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“Music always has moved Carlos Lopez,” writes Brian Blair in Monday’s (8/10) Republic (Columbus, Indiana). “At only 3-years old … at a symphony concert in Ecuador, where he was raised, the toddler [imitated] the conductor during performances…. Lopez, now 15 and a Columbus resident since last summer, still loves music. Except his dreams have grown up with him…. The home-schooled sophomore-to-be now is a flutist and is conducting an eight-member chamber orchestra—fittingly known as Octo Carmonia, Latin meaning harmony of eight—that he began organizing in the fall…. He’s picked up tips from Josh Aerie, music director of the mostly volunteer Columbus Symphony Orchestra, in which Lopez plays flute…. The ensemble started rehearsing in November with … Jessica Kim, violin; Joana Kim, violin; Miyu Fujiwara, clarinet; Yuki Yamanaka, trumpet; Youki Murabayashi, piano; Kotaro Kaneda, trombone; and Nao Miura, euphonium. He hopes to recruit many more students to the group…. They met on Zoom during the statewide quarantine period. They since have returned to in-person rehearsals.… Lopez continues to dream of future studies at the Indiana University, where he is a member of the Flute Academy at Jacobs School of Music. And he continues to dream of conducting.”

August 14, 2020

Pittsburgh Symphony partners with local arts groups on #MaskUp video

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“The Pittsburgh Symphony Orchestra (PSO) has partnered with 13 Pittsburgh arts and culture organizations to encourage the use of masks in a new video, #MaskUp,” writes Jordan Snowden in Monday’s (8/10) Pittsburgh City Paper. “The video, released August 5, comes as a response to public health recommendations to wear masks in public to reduce the spread of COVID-19…. The short 30-second video features ‘Praeludium’ from Edvard Grieg’s Holberg Suite, Opus 40 and shows members of the local arts community rocking masks as they dance, play music, explore museums, and more. It was produced by the PSO and the music comes from its recent digital concert captured at Hartwood Acres as part of the Allegheny County Summer Concert series…. The organizations that came together for the video include the Carnegie Museum of Art, Carnegie Museum of Natural History, Carnegie Science Center, City Theatre, The Frick Pittsburgh, Sen. John Heinz History Center and Western Pennsylvania Sports Museum, Pittsburgh Ballet Theatre, Pittsburgh CLO, Pittsburgh Glass Center, Pittsburgh Opera, Pittsburgh Symphony Orchestra, STAYCEE PEARL dance project, The Andy Warhol Museum, and WQED Multimedia.” Pittsburgh Symphony President and CEO Melia Tourangeau said, “We hope that this video message will provide some inspiration to the community to keep facing this pandemic together.”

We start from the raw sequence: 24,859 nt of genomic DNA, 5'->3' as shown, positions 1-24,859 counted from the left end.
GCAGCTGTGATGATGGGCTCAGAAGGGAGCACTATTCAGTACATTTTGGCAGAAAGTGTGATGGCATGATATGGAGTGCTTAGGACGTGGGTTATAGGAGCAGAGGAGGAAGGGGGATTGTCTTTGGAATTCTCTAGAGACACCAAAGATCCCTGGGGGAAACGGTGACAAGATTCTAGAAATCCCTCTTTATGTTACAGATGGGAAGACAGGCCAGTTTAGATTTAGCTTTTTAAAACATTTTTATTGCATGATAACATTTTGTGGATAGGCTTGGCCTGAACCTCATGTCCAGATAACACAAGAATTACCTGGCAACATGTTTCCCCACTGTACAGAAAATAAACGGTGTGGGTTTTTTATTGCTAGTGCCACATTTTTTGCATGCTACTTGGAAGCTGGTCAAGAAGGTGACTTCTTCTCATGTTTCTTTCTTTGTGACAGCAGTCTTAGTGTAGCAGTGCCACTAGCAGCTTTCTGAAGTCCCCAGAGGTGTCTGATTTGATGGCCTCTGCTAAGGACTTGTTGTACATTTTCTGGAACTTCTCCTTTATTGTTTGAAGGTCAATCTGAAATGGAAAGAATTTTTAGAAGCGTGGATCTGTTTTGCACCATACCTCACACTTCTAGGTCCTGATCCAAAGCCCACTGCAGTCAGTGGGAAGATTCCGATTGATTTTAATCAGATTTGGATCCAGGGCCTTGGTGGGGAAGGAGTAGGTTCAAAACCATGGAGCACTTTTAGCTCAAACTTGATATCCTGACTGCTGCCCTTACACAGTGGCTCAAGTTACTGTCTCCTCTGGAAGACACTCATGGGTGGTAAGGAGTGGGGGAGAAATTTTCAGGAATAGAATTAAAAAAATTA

August 14, 2020

Lowell Philharmonic’s musical tribute to local first responders

Industry Buzz

The Lowell Philharmonic in Massachusetts has released a musical tribute video honoring workers at Lowell General Hospital and other area first responders and essential workers. The 45-minute YouTube video—entitled “More Than Self”—features a virtual performance by the entire LPO from their homes, as well as a chamber ensemble performance by nine string musicians, recorded live following COVID protocols. Also featured in the video are Illumination Opera of Westford; soprano Catherine Psarakis; University of Massachusetts Lowell piano faculty member Jacob Hiser; and pianist Maxine Park, the orchestra’s Concerto Competition winner, performing “The Star-Spangled Banner.” Lowell Mayor John Leahy, Lowell City Manager Eileen Donoghue, and U.S. Congresswoman Lori Trahan are among community leaders offering spoken tributes to nurses, doctors, and staff at Lowell General Hospital in the video. Music Director Thomas Kociela describes the video as “a community event that has helped to bring Lowell closer together during a very tough time.” The video aired on Lowell local television station Channel 8 on July 19.

August 14, 2020

Online “Race and Gender in Music Criticism” panel, Aug. 15